Minister finishes first year, sees growth in future at Highland Park United Methodist
Forget the fact that Paul Rasmussen has more than a decade of experience at Highland Park United Methodist Church.
When he stepped into the sanctuary for the first time last year as senior minister, Rasmussen said he knew churchgoers saw him as “the new guy.”
The void he was to fill at the pulpit was a big one. The Rev. Mark Craig had just retired after 18 years leading the church, the spiritual home of former President George W. Bush and his wife, Laura. Bush credits a 1998 sermon by Craig with inspiring him to move forward with his run at the White House.
Rasmussen, head of HPUMC’s Cornerstone contemporary wing, was Craig’s handpicked successor.
“If you’re replacing a leader that is highly successful and very well-loved, No. 1: You don’t want to mess it up,” Rasmussen said.
It’s been a year this month since Rasmussen, 46, officially took over at the nearly century-old church to lead its congregation of more than 15,000 members. The foundation was already there for him, but he said the church must avoid complacency as it looks to continue to expand its footprint.
“I’ve tried to balance honoring the success of my predecessor in the church, and at the same time keep it sparked with moving forward,” Rasmussen said. “I’ve tried to get that tension right.”
Born in Dallas and raised in Shreveport, La., Rasmussen followed in the ministerial footsteps of his father. He said he didn’t plan it that way.
After serving as an assistant basketball coach at Centenary College in Shreveport, Rasmussen moved back to Dallas in 1997 to work at a sports marketing company and attended services at HPUMC.
He felt a calling to preach. With his father no longer alive, he went to Craig for advice.
Craig offered Rasmussen a job running the church’s gym and recreational ministry. The condition, Rasmussen said, was that he attend the next-door Perkins School of Theology at Southern Methodist University.
“I don’t know what he saw,” Rasmussen said. “I’m not even sure why he hired me, because he literally hired me on the spot without knowing me.”
Rasmussen started at HPUMC in 2000. A short time later came an opportunity for him to lead youth ministry on an interim basis. He preached in the church’s secondary chapel and helped to lead an overflow service from the sanctuary.
Craig asked Rasmussen to lead the Cornerstone service a year into its existence. It was an “extraordinary blessing,” Rasmussen said, at his age, to have the opportunity to essentially start something new, with the support of Craig and an existing church.
“He said, ‘I want you to treat it like it’s your own church,’” Rasmussen said.
Over time, the Cornerstone services grew more casual. Rasmussen ditched the coat and tie for blue jeans and an untucked shirt. He paired sermons with video and other on-screen aides. Crowds grew larger.
Then Craig approached him about being his successor.
“When it happened, I was surprised and humbled and overwhelmed — not because of the duties, but because ... this just doesn’t happen,” Rasmussen said. It’s rare, he said, for a minister to rise through the ranks, rather than having to lead a smaller church before coming back.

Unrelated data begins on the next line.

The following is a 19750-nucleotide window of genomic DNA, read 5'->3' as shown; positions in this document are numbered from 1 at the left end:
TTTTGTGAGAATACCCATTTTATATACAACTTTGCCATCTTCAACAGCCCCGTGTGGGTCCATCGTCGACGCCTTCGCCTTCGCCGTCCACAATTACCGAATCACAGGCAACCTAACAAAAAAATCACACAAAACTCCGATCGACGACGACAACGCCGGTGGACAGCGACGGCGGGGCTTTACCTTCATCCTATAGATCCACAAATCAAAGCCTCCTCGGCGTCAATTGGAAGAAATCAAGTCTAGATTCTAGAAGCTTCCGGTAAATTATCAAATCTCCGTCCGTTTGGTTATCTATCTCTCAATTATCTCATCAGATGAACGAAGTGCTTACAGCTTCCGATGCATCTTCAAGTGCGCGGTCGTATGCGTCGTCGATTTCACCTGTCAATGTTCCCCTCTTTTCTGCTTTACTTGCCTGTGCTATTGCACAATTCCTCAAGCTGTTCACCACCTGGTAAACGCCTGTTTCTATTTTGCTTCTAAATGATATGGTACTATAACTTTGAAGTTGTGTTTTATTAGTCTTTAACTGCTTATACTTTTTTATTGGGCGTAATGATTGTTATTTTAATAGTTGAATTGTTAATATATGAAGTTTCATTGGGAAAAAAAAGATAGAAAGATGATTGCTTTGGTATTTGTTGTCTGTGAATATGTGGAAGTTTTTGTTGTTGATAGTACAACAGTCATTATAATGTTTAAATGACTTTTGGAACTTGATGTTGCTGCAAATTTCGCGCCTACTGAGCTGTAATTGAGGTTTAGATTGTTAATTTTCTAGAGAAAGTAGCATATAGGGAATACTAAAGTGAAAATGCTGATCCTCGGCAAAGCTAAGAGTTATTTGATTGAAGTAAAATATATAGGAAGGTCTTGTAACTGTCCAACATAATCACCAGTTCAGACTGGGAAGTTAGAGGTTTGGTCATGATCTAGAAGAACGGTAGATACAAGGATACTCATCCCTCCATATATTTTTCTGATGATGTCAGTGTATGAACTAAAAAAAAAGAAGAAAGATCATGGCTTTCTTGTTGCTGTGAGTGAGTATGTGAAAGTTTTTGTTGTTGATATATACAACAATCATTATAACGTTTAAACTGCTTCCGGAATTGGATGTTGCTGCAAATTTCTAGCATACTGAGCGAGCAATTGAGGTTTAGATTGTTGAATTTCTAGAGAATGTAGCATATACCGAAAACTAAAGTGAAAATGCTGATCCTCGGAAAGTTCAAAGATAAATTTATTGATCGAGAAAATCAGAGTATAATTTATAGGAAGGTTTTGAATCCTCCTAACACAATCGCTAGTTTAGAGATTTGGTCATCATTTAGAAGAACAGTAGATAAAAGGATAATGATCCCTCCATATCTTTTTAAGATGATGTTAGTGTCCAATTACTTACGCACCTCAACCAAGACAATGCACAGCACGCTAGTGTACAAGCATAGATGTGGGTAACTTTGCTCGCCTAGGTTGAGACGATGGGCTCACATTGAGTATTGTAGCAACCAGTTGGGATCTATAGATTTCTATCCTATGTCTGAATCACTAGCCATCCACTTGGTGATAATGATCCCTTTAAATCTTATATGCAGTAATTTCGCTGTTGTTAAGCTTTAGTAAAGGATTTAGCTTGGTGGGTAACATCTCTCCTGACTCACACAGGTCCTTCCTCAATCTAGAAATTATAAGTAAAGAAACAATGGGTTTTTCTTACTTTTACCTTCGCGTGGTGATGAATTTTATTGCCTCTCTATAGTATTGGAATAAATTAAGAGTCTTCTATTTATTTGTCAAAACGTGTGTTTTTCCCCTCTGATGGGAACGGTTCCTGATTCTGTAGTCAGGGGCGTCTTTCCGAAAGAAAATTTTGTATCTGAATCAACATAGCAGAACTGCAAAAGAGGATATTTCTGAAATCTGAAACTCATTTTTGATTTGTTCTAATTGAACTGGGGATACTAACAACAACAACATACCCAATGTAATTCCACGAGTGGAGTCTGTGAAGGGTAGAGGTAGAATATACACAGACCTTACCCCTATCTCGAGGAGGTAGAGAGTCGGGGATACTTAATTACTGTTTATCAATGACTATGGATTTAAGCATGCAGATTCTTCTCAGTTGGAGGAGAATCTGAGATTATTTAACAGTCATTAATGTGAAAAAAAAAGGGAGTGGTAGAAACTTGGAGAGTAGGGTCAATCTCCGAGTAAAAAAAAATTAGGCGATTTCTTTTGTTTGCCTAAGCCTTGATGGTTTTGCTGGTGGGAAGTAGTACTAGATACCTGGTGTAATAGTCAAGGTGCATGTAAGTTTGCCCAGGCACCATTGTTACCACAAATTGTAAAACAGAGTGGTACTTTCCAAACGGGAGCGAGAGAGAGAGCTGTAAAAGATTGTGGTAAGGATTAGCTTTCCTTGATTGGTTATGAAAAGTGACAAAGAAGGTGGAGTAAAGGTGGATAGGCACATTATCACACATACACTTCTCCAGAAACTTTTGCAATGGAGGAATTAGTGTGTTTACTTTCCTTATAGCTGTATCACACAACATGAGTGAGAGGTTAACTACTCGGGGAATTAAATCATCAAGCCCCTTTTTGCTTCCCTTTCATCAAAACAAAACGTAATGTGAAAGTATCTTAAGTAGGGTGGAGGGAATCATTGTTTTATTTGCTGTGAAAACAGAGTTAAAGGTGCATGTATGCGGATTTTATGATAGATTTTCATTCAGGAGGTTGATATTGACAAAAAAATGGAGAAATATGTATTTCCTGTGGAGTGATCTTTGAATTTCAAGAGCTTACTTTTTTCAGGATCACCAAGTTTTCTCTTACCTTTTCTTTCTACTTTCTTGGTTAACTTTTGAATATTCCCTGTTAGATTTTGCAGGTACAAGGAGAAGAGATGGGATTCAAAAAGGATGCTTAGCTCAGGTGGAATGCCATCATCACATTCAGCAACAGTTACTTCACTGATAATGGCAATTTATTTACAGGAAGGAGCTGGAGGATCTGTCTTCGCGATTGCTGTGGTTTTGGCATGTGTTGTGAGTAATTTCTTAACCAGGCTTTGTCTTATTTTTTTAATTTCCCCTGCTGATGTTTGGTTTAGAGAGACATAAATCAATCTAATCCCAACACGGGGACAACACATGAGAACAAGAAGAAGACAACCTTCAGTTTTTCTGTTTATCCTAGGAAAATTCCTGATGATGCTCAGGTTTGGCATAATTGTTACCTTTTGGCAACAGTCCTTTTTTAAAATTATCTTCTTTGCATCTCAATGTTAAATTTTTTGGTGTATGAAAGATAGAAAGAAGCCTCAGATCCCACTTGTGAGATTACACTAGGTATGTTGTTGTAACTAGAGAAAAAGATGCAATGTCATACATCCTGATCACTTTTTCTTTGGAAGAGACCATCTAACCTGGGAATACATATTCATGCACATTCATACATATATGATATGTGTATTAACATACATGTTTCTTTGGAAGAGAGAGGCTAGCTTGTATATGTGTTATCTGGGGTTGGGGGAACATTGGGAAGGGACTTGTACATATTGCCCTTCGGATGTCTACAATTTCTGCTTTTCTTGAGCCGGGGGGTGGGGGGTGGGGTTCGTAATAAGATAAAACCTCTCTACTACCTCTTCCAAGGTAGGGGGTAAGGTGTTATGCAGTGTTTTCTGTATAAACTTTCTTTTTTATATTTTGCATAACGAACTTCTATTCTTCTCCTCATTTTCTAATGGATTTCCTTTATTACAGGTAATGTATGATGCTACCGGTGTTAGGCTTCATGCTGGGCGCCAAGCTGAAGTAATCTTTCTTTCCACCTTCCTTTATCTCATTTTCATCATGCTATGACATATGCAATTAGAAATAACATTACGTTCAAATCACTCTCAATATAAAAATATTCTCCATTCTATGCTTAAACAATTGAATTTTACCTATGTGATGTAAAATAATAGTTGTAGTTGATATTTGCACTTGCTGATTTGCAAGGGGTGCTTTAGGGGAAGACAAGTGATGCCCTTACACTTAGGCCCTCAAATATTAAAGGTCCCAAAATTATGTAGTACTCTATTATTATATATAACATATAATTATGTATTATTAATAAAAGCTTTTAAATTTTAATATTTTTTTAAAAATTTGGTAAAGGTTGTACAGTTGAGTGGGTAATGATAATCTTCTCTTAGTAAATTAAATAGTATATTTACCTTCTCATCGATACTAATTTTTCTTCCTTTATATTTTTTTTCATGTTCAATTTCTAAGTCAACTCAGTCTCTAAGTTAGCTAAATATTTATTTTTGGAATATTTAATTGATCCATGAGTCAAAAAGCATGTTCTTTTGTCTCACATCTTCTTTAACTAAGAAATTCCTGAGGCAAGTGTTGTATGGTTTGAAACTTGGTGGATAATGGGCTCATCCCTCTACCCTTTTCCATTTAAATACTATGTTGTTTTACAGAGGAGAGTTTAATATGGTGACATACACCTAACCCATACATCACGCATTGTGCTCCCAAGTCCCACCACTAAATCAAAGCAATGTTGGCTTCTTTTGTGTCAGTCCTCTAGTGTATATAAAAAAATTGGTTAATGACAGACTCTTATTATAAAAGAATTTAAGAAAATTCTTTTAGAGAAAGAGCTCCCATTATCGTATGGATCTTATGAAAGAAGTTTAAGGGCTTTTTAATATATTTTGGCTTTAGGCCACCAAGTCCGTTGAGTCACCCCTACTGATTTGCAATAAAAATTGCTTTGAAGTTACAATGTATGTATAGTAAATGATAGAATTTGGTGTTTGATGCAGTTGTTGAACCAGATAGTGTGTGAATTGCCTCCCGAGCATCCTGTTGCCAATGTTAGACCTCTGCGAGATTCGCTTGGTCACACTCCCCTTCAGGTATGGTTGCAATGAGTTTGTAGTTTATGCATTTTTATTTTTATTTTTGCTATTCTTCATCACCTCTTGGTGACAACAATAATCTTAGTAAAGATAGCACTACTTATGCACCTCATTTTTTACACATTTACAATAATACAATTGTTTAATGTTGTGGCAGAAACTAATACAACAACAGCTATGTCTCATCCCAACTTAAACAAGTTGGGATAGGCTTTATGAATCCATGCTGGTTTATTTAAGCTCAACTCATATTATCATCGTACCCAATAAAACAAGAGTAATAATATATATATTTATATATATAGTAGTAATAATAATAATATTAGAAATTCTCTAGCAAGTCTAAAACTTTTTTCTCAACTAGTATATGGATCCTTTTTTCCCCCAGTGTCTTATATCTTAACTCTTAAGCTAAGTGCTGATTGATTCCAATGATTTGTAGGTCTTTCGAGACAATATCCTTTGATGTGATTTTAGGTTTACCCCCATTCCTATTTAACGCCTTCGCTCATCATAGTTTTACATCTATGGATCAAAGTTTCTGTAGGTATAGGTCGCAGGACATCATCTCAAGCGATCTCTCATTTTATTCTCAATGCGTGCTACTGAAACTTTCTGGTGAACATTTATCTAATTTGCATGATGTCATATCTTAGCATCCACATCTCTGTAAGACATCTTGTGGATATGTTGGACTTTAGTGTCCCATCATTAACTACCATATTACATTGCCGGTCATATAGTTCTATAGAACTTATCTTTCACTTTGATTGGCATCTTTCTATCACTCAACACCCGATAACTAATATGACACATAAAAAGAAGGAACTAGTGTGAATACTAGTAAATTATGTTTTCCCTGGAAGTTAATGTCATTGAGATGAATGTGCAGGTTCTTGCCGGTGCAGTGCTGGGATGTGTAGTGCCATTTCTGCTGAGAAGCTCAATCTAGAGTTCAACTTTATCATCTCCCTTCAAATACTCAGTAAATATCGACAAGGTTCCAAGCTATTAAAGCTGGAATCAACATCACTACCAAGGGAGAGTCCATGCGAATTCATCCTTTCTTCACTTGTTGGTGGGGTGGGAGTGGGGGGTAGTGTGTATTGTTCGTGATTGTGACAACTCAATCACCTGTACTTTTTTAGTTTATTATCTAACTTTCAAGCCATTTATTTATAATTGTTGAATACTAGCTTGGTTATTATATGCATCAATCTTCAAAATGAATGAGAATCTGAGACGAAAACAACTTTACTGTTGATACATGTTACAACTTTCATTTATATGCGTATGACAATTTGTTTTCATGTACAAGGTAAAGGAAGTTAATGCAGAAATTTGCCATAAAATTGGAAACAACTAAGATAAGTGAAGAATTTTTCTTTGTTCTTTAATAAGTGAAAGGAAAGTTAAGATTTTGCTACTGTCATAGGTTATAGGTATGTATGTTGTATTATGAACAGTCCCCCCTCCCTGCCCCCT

The transition had a year and a half to unfold. Before his retirement, Craig handed the day-to-day reins to Rasmussen.
The feeling of being truly in charge — and ultimately responsible — for the first time in Rasmussen’s life still came as a shock after Craig had left.
“That has been more psychologically weighty, I think,” Rasmussen said. “I mean, you know that intuitively, but you can’t deal with it until you deal with it.”
Preaching in the sanctuary came as another change, though Rasmussen had filled in previously when Craig was away. The challenge, he said, was to take the Cornerstone sermon he continues to give weekly, and shorten it and give it the same creative impact without visuals.
Lauri Lueder, who’s in charge of HPUMC’s small gathering groups, said there’s been much more crossover in the sanctuary and contemporary crowds since Rasmussen took over. He’s inclusive and relatable, she said, but doesn’t shy away from challenging the congregation in his sermons.
“He sets a high bar. He has expectations,” said Lueder, who started attending the church in 1985.
Much of what Rasmussen sees for HPUMC’s future continues with its past efforts, such as its work with Habitat for Humanity and special-needs ministry. Lisa Stewart, the church’s outreach director, said Rasmussen often draws attention to poverty in Dallas.
“We have an obligation to help people, and that’s one of the things that I really like about him: that we’re not trying to sugarcoat the truth,” Stewart said.
Rasmussen also plans a big effort to train new leaders and continue expanding HPUMC’s reach at affiliate campuses, opened in struggling churches. Its Munger Place Church branch, a creation headed by Rasmussen, opened in East Dallas in 2010.
North Dallas and Uptown Dallas are being eyed for campuses, as is South Dallas, Rasmussen said. February could bring a big announcement, he said, with HPUMC starting the celebration of its 2016 centennial.
“That’s a new model,” Rasmussen said. “And we’ve kind of been able to prove that model up in Munger Place. We want to do that again and again and again.”
Author: Andrew Scoggin
Category: Church History, Senior Ministers
This article was republished from a DallasNews.com article by Andrew Scoggins.